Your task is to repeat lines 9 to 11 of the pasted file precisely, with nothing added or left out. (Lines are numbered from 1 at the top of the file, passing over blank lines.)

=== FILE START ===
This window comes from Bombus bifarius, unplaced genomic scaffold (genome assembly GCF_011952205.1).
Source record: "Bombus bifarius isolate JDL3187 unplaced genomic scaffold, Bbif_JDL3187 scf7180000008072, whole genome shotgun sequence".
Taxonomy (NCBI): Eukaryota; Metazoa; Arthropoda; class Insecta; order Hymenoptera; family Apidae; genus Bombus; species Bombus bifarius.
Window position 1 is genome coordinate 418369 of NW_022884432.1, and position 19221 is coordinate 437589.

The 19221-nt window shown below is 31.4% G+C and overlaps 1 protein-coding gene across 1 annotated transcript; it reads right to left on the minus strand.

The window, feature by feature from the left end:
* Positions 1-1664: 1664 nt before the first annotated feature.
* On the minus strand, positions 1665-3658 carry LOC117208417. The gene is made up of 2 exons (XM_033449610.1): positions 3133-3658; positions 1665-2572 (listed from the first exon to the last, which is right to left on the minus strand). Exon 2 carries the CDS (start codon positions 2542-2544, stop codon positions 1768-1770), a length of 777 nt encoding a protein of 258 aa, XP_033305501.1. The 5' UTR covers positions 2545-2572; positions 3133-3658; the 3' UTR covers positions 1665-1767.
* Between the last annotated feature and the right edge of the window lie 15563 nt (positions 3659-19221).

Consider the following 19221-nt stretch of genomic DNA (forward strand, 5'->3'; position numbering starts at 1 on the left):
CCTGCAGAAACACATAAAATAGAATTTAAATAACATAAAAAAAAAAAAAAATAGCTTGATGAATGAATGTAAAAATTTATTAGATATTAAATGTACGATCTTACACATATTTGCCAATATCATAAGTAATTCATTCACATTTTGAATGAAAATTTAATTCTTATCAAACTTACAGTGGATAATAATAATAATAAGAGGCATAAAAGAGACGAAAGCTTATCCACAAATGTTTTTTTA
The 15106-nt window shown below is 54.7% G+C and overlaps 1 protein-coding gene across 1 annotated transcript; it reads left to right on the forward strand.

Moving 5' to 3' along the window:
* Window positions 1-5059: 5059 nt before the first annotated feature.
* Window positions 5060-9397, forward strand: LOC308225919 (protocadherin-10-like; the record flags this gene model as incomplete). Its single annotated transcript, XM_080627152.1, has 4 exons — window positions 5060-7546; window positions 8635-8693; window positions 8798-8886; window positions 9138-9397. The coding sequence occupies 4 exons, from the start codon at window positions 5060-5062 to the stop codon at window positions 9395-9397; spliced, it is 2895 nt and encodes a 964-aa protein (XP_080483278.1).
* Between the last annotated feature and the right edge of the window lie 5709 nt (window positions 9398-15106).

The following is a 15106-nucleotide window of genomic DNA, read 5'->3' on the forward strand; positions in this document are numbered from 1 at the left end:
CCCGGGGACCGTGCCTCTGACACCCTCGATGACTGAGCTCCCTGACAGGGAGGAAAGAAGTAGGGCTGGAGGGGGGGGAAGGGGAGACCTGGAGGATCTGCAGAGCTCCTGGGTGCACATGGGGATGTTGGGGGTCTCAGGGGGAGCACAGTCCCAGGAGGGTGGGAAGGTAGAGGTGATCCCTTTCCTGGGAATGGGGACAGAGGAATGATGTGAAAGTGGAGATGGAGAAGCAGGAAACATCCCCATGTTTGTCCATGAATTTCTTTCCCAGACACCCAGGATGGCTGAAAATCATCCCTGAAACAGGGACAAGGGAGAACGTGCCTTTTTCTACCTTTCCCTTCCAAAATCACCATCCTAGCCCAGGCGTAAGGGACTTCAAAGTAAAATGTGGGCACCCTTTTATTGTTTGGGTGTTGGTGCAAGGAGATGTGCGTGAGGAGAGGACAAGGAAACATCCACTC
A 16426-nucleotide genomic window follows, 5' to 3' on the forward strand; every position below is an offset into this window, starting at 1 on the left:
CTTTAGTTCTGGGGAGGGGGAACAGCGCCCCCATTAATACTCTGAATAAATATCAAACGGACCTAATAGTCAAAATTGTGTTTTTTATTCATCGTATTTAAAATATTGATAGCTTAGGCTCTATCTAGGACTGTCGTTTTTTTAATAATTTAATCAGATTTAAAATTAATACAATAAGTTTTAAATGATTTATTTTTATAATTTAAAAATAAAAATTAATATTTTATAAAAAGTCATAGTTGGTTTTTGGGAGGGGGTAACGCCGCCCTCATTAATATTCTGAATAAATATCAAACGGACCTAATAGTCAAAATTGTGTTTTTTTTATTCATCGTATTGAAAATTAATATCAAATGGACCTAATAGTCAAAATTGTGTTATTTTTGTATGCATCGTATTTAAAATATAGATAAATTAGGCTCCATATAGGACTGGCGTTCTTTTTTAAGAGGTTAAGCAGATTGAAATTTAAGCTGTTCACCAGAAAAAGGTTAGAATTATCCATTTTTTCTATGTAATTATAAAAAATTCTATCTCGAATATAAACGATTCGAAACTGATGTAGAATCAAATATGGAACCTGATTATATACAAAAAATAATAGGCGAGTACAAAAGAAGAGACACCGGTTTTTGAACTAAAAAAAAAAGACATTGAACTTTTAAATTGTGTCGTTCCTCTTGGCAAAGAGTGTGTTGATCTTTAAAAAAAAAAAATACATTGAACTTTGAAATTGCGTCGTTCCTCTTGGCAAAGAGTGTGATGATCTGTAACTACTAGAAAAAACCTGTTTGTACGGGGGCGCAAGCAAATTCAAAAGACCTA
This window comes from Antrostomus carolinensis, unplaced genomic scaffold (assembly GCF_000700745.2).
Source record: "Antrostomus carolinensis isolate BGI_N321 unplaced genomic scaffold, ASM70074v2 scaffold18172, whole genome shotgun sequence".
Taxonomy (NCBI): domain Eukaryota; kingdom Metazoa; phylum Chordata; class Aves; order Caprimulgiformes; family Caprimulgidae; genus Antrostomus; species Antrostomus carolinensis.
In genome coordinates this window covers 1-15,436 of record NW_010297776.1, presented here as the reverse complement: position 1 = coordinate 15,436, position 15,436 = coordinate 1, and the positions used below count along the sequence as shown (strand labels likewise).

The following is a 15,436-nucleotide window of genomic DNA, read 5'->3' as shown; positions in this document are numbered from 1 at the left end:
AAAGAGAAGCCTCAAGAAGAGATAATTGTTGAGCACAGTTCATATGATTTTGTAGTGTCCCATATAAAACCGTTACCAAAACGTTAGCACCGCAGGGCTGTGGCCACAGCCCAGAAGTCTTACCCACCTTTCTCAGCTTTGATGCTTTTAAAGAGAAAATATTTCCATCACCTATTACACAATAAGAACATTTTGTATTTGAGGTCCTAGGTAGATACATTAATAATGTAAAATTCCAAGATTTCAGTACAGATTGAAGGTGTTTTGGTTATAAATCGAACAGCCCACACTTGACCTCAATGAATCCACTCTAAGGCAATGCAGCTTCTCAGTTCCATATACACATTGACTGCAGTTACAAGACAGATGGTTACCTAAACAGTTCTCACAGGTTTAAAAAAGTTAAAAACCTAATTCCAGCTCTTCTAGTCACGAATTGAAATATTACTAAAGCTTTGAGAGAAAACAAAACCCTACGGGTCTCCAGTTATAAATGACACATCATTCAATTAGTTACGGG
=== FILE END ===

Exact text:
* Between the last annotated feature and the right edge of the window lie 15563 nt (positions 3659-19221).

Consider the following 19221-nt stretch of genomic DNA (forward strand, 5'->3'; position numbering starts at 1 on the left):
CCTGCAGAAACACATAAAATAGAATTTAAATAACATAAAAAAAAAAAAAAATAGCTTGATGAATGAATGTAAAAATTTATTAGATATTAAATGTACGATCTTACACATATTTGCCAATATCATAAGTAATTCATTCACATTTTGAATGAAAATTTAATTCTTATCAAACTTACAGTGGATAATAATAATAATAAGAGGCATAAAAGAGACGAAAGCTTATCCACAAATGTTTTTTTA